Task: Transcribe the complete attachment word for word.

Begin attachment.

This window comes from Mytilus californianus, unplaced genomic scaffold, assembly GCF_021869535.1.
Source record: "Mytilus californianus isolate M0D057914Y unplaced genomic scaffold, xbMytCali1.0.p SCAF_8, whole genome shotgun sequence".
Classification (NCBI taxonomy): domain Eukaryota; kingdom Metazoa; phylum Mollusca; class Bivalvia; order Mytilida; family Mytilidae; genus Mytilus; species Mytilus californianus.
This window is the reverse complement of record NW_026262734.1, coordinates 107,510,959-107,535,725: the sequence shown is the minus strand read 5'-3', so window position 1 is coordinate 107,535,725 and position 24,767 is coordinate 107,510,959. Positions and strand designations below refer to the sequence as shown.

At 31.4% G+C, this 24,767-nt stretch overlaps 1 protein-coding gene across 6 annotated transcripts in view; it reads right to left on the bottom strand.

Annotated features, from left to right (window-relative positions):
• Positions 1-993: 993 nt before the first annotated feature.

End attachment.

This window comes from Mytilus californianus, unplaced genomic scaffold, assembly GCF_021869535.1.
Source record: "Mytilus californianus isolate M0D057914Y unplaced genomic scaffold, xbMytCali1.0.p SCAF_8, whole genome shotgun sequence".
Classification (NCBI taxonomy): domain Eukaryota; kingdom Metazoa; phylum Mollusca; class Bivalvia; order Mytilida; family Mytilidae; genus Mytilus; species Mytilus californianus.
This window is the reverse complement of record NW_026262734.1, coordinates 107,510,959-107,535,725: the sequence shown is the minus strand read 5'-3', so window position 1 is coordinate 107,535,725 and position 24,767 is coordinate 107,510,959. Positions and strand designations below refer to the sequence as shown.

At 31.4% G+C, this 24,767-nt stretch overlaps 1 protein-coding gene across 6 annotated transcripts in view; it reads right to left on the bottom strand.

Annotated features, from left to right (window-relative positions):
• Positions 1-993: 993 nt before the first annotated feature.